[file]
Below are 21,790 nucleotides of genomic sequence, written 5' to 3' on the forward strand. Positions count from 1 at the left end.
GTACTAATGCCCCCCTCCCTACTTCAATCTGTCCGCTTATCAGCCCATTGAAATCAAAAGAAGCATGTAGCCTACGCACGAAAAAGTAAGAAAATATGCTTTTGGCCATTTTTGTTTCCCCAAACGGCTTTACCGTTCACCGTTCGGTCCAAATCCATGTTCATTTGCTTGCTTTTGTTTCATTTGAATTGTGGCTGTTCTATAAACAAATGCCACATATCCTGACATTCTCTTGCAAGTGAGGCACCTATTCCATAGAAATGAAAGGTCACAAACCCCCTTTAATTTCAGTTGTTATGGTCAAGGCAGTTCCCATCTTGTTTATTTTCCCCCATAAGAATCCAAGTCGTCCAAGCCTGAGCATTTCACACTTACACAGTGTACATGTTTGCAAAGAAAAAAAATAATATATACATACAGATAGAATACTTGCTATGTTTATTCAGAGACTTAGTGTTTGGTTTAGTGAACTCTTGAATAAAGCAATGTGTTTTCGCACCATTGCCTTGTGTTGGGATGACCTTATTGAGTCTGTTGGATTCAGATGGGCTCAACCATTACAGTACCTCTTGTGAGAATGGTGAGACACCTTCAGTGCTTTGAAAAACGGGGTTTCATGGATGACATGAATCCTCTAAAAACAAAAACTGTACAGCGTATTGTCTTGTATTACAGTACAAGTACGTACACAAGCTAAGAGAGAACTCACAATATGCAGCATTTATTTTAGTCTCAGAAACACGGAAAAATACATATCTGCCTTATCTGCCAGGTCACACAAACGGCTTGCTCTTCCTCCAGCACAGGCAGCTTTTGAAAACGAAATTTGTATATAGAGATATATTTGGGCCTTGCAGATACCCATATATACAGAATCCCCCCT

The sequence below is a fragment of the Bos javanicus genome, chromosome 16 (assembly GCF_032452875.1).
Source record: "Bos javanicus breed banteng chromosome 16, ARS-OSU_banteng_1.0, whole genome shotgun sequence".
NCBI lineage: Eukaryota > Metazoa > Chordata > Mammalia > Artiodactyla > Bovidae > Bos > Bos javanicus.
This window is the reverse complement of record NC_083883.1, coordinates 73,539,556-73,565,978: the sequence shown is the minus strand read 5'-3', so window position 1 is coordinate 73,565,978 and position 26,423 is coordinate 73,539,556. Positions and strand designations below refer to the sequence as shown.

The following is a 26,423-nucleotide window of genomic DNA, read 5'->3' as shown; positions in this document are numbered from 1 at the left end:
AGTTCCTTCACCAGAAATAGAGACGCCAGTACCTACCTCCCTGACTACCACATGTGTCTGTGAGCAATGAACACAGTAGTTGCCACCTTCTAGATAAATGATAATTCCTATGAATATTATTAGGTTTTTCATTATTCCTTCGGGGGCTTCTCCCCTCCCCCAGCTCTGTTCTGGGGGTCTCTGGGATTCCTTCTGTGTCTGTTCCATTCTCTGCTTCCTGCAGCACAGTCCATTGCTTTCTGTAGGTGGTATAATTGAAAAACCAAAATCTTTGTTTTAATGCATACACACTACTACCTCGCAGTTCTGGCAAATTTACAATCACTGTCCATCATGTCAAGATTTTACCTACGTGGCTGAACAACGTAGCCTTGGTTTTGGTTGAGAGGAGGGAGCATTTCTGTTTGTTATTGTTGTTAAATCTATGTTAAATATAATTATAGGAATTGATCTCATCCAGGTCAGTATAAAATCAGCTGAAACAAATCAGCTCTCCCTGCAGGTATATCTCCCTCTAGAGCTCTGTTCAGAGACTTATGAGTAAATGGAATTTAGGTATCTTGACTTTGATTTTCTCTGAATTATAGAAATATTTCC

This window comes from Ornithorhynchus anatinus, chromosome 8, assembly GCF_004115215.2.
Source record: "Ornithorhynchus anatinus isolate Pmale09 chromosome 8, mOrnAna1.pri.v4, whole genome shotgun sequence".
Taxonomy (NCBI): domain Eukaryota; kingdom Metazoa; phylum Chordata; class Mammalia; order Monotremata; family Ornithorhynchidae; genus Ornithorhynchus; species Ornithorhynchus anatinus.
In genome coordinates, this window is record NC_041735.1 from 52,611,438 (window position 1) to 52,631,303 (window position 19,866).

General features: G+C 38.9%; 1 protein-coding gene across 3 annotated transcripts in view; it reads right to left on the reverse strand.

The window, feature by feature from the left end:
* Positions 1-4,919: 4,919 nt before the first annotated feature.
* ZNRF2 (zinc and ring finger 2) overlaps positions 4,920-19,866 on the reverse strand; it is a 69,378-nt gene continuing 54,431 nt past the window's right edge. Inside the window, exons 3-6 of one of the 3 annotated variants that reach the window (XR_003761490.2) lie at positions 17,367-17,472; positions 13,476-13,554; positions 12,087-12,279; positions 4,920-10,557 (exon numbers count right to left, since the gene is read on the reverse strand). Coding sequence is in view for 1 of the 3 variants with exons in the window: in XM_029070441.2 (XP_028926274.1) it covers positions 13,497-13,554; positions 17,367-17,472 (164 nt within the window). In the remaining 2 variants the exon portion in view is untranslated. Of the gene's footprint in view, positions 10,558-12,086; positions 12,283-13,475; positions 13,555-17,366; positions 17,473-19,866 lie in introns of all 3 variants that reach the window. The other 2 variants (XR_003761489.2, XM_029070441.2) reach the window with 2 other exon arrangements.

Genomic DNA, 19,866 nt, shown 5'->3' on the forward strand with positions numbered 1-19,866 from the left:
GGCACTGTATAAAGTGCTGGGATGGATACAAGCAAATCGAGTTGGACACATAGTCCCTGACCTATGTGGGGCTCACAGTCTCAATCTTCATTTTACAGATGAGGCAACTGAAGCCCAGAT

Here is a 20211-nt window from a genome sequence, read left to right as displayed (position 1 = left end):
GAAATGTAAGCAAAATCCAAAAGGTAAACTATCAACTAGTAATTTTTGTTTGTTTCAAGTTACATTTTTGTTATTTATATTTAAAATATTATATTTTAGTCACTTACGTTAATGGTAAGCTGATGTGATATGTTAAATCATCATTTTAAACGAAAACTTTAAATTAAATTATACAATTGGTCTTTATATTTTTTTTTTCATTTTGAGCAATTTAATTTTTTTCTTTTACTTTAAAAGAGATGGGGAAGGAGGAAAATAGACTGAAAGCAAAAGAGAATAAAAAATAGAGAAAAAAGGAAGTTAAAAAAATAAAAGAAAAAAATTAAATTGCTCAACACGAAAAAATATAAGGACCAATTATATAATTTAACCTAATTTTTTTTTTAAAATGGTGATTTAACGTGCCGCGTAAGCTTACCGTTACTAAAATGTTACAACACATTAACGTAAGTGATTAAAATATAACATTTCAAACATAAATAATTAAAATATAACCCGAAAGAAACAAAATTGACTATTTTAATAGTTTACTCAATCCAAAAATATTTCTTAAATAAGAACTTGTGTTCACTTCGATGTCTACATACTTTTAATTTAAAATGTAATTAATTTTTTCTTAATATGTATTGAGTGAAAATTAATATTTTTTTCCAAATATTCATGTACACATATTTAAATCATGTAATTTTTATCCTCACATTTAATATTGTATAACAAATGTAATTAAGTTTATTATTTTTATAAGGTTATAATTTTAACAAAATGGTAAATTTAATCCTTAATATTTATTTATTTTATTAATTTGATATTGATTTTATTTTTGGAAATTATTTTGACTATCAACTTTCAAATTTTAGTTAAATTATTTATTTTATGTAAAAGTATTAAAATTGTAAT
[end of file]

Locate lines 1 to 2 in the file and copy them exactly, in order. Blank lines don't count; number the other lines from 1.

Below are 21,790 nucleotides of genomic sequence, written 5' to 3' on the forward strand. Positions count from 1 at the left end.
GTACTAATGCCCCCCTCCCTACTTCAATCTGTCCGCTTATCAGCCCATTGAAATCAAAAGAAGCATGTAGCCTACGCACGAAAAAGTAAGAAAATATGCTTTTGGCCATTTTTGTTTCCCCAAACGGCTTTACCGTTCACCGTTCGGTCCAAATCCATGTTCATTTGCTTGCTTTTGTTTCATTTGAATTGTGGCTGTTCTATAAACAAATGCCACATATCCTGACATTCTCTTGCAAGTGAGGCACCTATTCCATAGAAATGAAAGGTCACAAACCCCCTTTAATTTCAGTTGTTATGGTCAAGGCAGTTCCCATCTTGTTTATTTTCCCCCATAAGAATCCAAGTCGTCCAAGCCTGAGCATTTCACACTTACACAGTGTACATGTTTGCAAAGAAAAAAAATAATATATACATACAGATAGAATACTTGCTATGTTTATTCAGAGACTTAGTGTTTGGTTTAGTGAACTCTTGAATAAAGCAATGTGTTTTCGCACCATTGCCTTGTGTTGGGATGACCTTATTGAGTCTGTTGGATTCAGATGGGCTCAACCATTACAGTACCTCTTGTGAGAATGGTGAGACACCTTCAGTGCTTTGAAAAACGGGGTTTCATGGATGACATGAATCCTCTAAAAACAAAAACTGTACAGCGTATTGTCTTGTATTACAGTACAAGTACGTACACAAGCTAAGAGAGAACTCACAATATGCAGCATTTATTTTAGTCTCAGAAACACGGAAAAATACATATCTGCCTTATCTGCCAGGTCACACAAACGGCTTGCTCTTCCTCCAGCACAGGCAGCTTTTGAAAACGAAATTTGTATATAGAGATATATTTGGGCCTTGCAGATACCCATATATACAGAATCCCCCCT